Mission Critical Facility Renewal Program
U.S. public buildings – hospitals, universities, schools, public venues, airports and others – are critical infrastructure that enable federal, state, and local governments to fulfill their missions. In the event of a public health crisis or natural disaster, public buildings can also deliver life-saving services and capacity for temporary healthcare, emergency shelter and other community relief operations. But as we have seen in the COVID-19 crisis, many of these facilities are in dire need of improvements to meet modern demands.
In response to the crisis and to stimulate the economic recovery, we propose that Congress appropriate $22 billion over five years to retrofit critical facilities. The federal funding – along with energy cost savings from efficiency improvements – would leverage private investment at a 4:1 ratio through Public-Private Partnerships (P3), performance contracting and performance-based services contracts, delivering a total of $110 billion in infrastructure improvements. Not only would this put people back to work – largely in construction, engineering and manufacturing – but it would better prepare us for disasters in the future.
The need for infrastructure improvement in public facilities is well documented. The projected $100 billion leveraged investment in this proposal is less than half of the $223 billion potential performance contracting activity estimated by the Lawrence Berkeley National Laboratory.
By combining federal funds with private investment and seizing on savings from improved energy and operational efficiency, building infrastructure can be renewed to improve health, safety and resiliency while providing the technology infrastructure and flexibility to respond to a variety of public health crises, natural disasters and other emergencies.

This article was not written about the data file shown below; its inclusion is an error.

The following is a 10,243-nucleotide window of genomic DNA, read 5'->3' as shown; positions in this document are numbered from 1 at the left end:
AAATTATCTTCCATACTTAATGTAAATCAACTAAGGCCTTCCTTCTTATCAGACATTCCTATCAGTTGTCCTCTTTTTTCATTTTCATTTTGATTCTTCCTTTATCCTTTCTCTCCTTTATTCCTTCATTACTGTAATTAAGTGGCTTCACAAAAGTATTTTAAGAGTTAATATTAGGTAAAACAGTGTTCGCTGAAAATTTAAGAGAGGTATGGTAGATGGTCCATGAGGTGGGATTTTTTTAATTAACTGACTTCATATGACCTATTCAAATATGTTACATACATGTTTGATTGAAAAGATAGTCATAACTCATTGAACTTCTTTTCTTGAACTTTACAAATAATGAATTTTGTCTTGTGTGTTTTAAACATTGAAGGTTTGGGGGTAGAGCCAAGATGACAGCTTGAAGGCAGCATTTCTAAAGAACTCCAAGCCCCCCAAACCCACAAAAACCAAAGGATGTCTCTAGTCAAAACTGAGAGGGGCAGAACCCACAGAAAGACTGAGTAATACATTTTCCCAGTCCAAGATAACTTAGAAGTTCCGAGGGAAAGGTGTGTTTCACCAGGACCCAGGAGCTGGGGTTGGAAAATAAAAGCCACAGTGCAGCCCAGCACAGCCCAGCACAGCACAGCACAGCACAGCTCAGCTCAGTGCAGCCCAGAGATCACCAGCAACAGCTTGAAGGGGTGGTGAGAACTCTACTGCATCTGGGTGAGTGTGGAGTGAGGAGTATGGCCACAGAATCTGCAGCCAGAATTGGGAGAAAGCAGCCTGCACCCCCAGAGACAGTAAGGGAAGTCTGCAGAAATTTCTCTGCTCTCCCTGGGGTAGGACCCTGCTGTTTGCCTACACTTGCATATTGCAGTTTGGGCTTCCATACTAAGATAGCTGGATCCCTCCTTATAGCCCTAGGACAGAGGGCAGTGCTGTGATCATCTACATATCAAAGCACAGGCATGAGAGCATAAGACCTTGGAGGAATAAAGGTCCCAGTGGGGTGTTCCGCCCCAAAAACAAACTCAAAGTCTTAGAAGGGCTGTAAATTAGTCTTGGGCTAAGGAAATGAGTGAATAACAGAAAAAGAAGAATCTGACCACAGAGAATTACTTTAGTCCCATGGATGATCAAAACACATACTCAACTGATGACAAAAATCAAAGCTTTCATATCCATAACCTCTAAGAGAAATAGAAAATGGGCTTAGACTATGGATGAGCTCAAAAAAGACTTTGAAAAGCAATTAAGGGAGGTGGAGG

Under this proposal, federal funding would flow through the Department of Energy’s State Energy Program (SEP), and there are several existing legislative authorizations through which the funding could be adopted. At least $2.5 billion of the funding will be directed to federal projects.
In addition to addressing over $1 trillion in deferred maintenance in public buildings, the guiding principle for infrastructure renewal should be to build back better, not to simply replace failed building systems and components, and make mission critical public buildings safe, efficient, resilient, and flexible.
Many public buildings have antiquated ventilation, drinking water systems, or emergency lighting installations that have not been properly maintained, which threatens public health and safety.
Renewed facilities should be renovated to be as efficient as possible in their use of energy, water, and other natural resources, which lowers long-term operating and maintenance costs and enhances occupant health, wellness, and productivity.
To maintain critical operations during public health and other emergencies, infrastructure improvements should focus on building structural, electrical, mechanical systems and technology which not only improves resilience but also improve safety and efficiency.
Renewed facilities should be flexible enough quickly transform public buildings into a temporary healthcare facility or emergency shelters, with the ability to quickly add critical environmental systems and sufficient power and secure network to accommodate clinical and building systems.
Learn more about the Mission Critical Facility Renewal Program
- Find out more in the Mission Critical Facility Renewal Proposal
- Read the letter sent to Congress supporting the proposal, signed by nearly 80 companies and organizations
- Find out more about the Open Back Better Act on our blog
- Read Alliance Interim President Clay Nesler's blog: Economic Stimulus – Let’s Do Building Retrofits RIGHT
- Check out Andrew McAllister's, Commmissioner of the California Energy Commission, op-ed in Real Clear Energy: Roads and Bridges, Yes. It’s Also Time to Put People to Work Rebuilding Mission Critical Facilities
- Read the Washington State Department of Commerce's letter to the state congressional delegation about clean energy stimulus investments, which includes mission critical public facilities infrastructure renewal
- Watch Clay Nesler, Alliance Interim President, discuss the benefits of retrofits for urban resilience (24:45-38:30)
- Watch Andrew McAllister, Commissioner of the California Energy Commission, discuss the role mission critical facility renewals could play in a stimulus relief package in this IEA webinar (32:33-42:26)